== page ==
On my return home 25 countries and 17 months later, after sifting through my photos and playing with my nikon film scanner, I took a photo class from Glenn Wheeler, a local author, professional photographer and fellow Newton Countian, with whom I became a friend and an understudy. He taught me many things I would have liked to have known before my trip, but live and learn, I suppose. I had been entirely self taught, and knew a great deal of the information contained in books, but my overall knowledge was spotty and the experience I have had working with Glenn has made me a much more balanced photographer.
With Glenn and Jesse, another photo friend, we undertook a trip out west, stopping in Arizona, Utah and Colorado, and where I got my first real experience with my new Canon 20D. After being wiped clean of all camera ties in Rome, what better time to make the switch the digital, and that has made all the difference.
Digital photography exponentially shortens the learning process by eliminating that interim period between exposure and critique. Those once in a lifetime shots (that happen everyday, they just might not be good pictures); the combinations of light, weather and composition that never reoccur, can be reconsidered and reshot, on the spot. If you blow out the highlights on a macro shot, you can see it, and reshoot with a diffuser. If the wind blurred the trees in your landscape, you can see that and reshoot when the breeze dies down. Consequently, the fundamentals of good pictures, sharpness, exposure value and such, are perfect by the end, leaving time to the more creative processes like composition. Plus, since memory is reusable, take thousands of shots to find out what works best for you.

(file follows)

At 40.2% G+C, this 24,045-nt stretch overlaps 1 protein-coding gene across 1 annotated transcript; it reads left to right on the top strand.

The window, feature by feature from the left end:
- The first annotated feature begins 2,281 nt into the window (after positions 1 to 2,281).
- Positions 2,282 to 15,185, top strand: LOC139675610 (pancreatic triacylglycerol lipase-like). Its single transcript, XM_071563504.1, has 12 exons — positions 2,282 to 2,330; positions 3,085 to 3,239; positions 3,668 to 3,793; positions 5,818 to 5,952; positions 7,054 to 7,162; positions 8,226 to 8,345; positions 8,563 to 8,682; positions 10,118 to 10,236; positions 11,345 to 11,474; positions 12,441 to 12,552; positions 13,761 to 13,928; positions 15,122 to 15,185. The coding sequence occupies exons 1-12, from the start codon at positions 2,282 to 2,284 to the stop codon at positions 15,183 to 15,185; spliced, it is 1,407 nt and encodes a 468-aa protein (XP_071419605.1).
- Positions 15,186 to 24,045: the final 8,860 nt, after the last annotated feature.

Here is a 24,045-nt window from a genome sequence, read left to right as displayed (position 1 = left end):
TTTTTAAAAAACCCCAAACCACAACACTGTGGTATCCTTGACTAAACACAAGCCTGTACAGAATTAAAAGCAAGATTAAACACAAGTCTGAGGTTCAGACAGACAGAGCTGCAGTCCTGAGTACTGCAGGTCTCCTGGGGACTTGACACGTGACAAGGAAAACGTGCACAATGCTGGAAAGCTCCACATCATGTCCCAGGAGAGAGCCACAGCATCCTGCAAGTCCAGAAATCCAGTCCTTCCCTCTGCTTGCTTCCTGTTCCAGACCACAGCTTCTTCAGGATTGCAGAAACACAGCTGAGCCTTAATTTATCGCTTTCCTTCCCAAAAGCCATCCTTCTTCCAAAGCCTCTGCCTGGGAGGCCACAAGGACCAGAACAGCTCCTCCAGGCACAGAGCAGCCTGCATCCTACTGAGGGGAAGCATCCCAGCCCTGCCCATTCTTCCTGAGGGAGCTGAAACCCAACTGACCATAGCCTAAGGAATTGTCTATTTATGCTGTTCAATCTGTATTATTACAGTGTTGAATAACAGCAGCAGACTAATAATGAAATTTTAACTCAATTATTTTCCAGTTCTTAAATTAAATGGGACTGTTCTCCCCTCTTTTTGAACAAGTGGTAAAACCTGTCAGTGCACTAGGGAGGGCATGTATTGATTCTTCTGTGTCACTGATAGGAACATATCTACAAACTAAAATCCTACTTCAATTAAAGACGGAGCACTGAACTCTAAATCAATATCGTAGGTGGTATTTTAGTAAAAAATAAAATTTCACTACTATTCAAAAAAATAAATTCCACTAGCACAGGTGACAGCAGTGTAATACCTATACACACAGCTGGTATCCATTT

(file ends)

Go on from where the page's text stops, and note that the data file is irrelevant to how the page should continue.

Glenn and I joined forces several times hence, once as staff photographers for Lost Valley Event Photography, a brain-child of Larry Roberts. We traveled across the country taking pictures of high school cheerleaders. Yeah, I know, it's not quite as intriguing as slogging through leach infested jungles, but it paid the bills and gave me some valuable experience with regards to portrait and event photography.
After that situation ended, Glenn and I started our own pseudo-business aptly titled PhotoRoadTrips.com. Our intention being to expose photographers without the time or means to photographic journeys around our own country. We pack our things into Glenn's rickety jeep, or even my little two-seater sports car and explore areas of the country of particular photographic interest. Although the going has been slow, since we are both involved in other things, we have managed to photograph in the Texas Hill Country and in the Missouri Ozarks. We hope to add to the list soon, whenever we can work out some time.
Travel is still a big part of what excites me, and I have done a bit of that since I returned from abroad. In addition to my travels with Glenn, my girlfriend Kelli and I have ventured to Belize and Guatemala, with further plans for South East Asia this coming summer.
Unfortunatly, my photography has slowed down lately, as I am thoroughly entrenched in my first year of Medical School. It still allows me time, on holidays at least, to get out a bit, but it has put a serious damper on my productivity. It is what I want to do however, and hopefully my free time will return to me in 8 years or so...